Canada has been tested by a variety of emergencies in recent years, such as the Manitoba floods, the Eastern Canada ice storm, the Saguenay floods, numerous tornadoes and the threat of foot-and-mouth disease. Our response system has worked well. In the cases of the Manitoba floods and the ice storm, the Canadian Forces were called to the Aid of the Civil Power for extended periods of time. All levels of government are familiar with and have considerable training and experience with the response mechanisms in these situations.

The level of government closest to the emergency responds first, with higher levels being brought in as required. A National Support Plan, managed by OCIPEP, specifies how federal expertise and assistance can be brought to bear. Specific plans address specific emergencies. For example, we have an Earthquake Response Plan, a Nuclear Emergency Response Plan and a Space Objects Re-entering the Atmosphere Plan. For their part, cities, municipalities, provinces and territories all have emergency management organizations and emergency response plans for their jurisdictions.

Few of these well-established and well-tested plans anticipated terrorism as the cause of an emergency. For example, Agriculture Canada and the Food Inspection Agency did not have emergency response plans that anticipated the possibility of diseases being deliberately and maliciously introduced into the food system, herds or farms.

Canada’s National Counter-Terrorism Plan (NCTP) is the responsibility of the Solicitor General of Canada. We have little experience in working with this plan or in dealing with terrorism in Canada. The most recent events, the Air India and Narita Airport bombings in 1985 and the Ressam Affair in 1999, had Canadian origins, and in the case of the Air India bombing, it killed Canadians, but did not affect persons or facilities in Canada.

In response to the changed security environment, significant rethinking is underway. The Department of the Solicitor General is leading a review of the NCTP, and OCIPEP is leading a major review of the government’s emergency readiness and response capacity. The OCIPEP is also discussing the development of a national framework for emergency readiness and response with the provinces and territories. Rather than working independently, the emergency management and counter-terrorism communities are working collaboratively since they recognize that they face many common planning factors – threats to the safety of individuals and communities, the psycho-social response of citizens and property damage to name a few.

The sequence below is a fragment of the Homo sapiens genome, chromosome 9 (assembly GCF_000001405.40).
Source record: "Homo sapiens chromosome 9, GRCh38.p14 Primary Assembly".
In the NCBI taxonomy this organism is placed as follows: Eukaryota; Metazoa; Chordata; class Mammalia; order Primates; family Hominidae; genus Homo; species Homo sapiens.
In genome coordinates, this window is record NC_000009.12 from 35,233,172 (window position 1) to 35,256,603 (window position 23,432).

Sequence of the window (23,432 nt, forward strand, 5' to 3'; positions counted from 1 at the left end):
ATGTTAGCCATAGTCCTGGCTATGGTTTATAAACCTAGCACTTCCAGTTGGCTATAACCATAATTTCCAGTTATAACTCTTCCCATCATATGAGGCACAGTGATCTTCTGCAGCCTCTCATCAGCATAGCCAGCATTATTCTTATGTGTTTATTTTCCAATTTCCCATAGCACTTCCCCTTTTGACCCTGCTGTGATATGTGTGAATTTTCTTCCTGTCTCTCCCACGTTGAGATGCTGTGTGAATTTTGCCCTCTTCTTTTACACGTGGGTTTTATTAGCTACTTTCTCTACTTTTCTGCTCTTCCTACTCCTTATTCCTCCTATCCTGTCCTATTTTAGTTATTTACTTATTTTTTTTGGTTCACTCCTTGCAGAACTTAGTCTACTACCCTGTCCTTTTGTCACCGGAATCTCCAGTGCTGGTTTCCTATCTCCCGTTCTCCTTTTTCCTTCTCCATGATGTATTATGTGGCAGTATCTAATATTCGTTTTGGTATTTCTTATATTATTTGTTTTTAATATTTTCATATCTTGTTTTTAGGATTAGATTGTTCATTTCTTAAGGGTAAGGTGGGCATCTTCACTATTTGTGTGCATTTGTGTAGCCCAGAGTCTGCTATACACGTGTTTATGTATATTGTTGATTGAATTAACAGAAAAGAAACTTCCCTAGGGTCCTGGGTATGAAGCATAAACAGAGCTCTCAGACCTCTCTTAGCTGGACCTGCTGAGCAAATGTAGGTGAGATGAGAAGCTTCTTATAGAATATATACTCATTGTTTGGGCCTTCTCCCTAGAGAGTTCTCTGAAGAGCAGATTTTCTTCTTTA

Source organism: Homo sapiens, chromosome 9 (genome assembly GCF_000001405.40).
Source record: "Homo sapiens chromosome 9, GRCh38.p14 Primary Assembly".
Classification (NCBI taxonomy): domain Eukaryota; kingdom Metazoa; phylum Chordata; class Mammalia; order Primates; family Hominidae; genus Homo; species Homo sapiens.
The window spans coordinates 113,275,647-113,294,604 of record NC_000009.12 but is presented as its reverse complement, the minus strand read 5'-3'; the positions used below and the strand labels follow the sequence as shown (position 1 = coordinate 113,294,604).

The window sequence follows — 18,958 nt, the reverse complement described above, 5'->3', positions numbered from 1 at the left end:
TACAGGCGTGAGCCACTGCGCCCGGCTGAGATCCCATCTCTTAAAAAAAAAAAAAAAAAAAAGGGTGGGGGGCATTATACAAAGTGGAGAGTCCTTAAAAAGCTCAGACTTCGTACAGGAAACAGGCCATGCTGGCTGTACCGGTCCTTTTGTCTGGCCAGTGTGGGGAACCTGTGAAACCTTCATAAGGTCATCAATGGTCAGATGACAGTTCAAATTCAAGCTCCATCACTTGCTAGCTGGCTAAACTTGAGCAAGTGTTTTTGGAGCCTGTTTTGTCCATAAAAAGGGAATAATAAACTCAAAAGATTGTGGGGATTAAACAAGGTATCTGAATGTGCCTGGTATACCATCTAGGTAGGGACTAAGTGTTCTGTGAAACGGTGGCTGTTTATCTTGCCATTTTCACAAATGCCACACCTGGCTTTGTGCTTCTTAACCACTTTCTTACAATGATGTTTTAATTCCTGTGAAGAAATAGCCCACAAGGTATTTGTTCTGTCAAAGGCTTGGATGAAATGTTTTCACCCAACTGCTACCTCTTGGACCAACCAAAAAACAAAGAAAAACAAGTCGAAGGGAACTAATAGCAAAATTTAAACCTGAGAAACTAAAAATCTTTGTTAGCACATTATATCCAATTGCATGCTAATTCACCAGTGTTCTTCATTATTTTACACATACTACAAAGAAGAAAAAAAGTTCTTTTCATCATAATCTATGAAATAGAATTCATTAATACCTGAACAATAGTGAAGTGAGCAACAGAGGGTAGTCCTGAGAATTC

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Disarming an improvised explosive device.

DRDC Suffield photo

Live Agent Training: Disarming an improvised explosive device.

Since 11 September, we have seen a resurgence of interest and participation in exercises such as “Thin Ice” (anthrax in Vancouver) and “Dark Winter” (smallpox in Salt Lake City). The efficacy and robustness of the plans will also be assessed through a process of mapping channels of information flow and decision-making. Such mapping allows us to understand the interdependencies in the response structure and to know where weaknesses exist in our ability to anticipate, prepare and respond to terrorist events.

Traditional operational research (OR) skills can be used to good advantage in assessing our preparedness to deal with terrorist events. OR specialists are experienced in applying their analytical skills to war gaming and post exercise analysis. Techniques developed for the military are equally applicable to the broader defence and national security scenarios. However, our engagement of the OR community in Canada is very limited and needs to be expanded.

It is evident that providing a flexible organizational response to terrorist threats involves the creating of a network of those associated with prevention and response. A network of individuals in operations must be able to adapt to the nature of an emergency. Its leadership would be expected to change depending on the emergency or suspected emergency, and the phase of the operation (i.e., preparation, prevention, response, etc.). The rules by which agencies work together, be they municipal, provincial in the case of Canada, or federal, need to be clearly defined in the response plan framework, and ideally such networks would function quickly and effectively when faced with any type of situation.

The S&T community needs to be linked in a similar manner. While the traditional mandates of our government, university and industrial R&D centres still apply, we need to find new ways of linking S&T intellectual capital and infrastructures within our countries and internationally so that the full S&T capacity available can be brought to bear on the critical operational challenges.